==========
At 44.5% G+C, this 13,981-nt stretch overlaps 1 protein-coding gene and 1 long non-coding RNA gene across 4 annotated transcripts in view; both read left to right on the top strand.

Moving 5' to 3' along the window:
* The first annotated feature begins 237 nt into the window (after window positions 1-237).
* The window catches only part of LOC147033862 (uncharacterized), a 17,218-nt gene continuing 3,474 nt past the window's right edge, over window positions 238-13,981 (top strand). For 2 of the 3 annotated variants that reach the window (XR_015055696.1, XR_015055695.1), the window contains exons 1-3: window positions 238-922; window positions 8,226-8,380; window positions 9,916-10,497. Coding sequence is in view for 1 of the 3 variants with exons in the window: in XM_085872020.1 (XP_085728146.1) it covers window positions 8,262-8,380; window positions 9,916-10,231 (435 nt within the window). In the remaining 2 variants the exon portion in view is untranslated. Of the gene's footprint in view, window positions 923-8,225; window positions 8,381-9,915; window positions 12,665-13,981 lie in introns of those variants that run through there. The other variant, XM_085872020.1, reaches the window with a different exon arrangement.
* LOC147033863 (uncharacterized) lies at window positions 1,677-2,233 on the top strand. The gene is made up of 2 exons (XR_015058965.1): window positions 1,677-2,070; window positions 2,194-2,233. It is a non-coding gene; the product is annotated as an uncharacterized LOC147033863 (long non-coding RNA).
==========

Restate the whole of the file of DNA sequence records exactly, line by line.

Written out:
At 44.5% G+C, this 13,981-nt stretch overlaps 1 protein-coding gene and 1 long non-coding RNA gene across 4 annotated transcripts in view; both read left to right on the top strand.

Moving 5' to 3' along the window:
* The first annotated feature begins 237 nt into the window (after window positions 1-237).
* The window catches only part of LOC147033862 (uncharacterized), a 17,218-nt gene continuing 3,474 nt past the window's right edge, over window positions 238-13,981 (top strand). For 2 of the 3 annotated variants that reach the window (XR_015055696.1, XR_015055695.1), the window contains exons 1-3: window positions 238-922; window positions 8,226-8,380; window positions 9,916-10,497. Coding sequence is in view for 1 of the 3 variants with exons in the window: in XM_085872020.1 (XP_085728146.1) it covers window positions 8,262-8,380; window positions 9,916-10,231 (435 nt within the window). In the remaining 2 variants the exon portion in view is untranslated. Of the gene's footprint in view, window positions 923-8,225; window positions 8,381-9,915; window positions 12,665-13,981 lie in introns of those variants that run through there. The other variant, XM_085872020.1, reaches the window with a different exon arrangement.
* LOC147033863 (uncharacterized) lies at window positions 1,677-2,233 on the top strand. The gene is made up of 2 exons (XR_015058965.1): window positions 1,677-2,070; window positions 2,194-2,233. It is a non-coding gene; the product is annotated as an uncharacterized LOC147033863 (long non-coding RNA).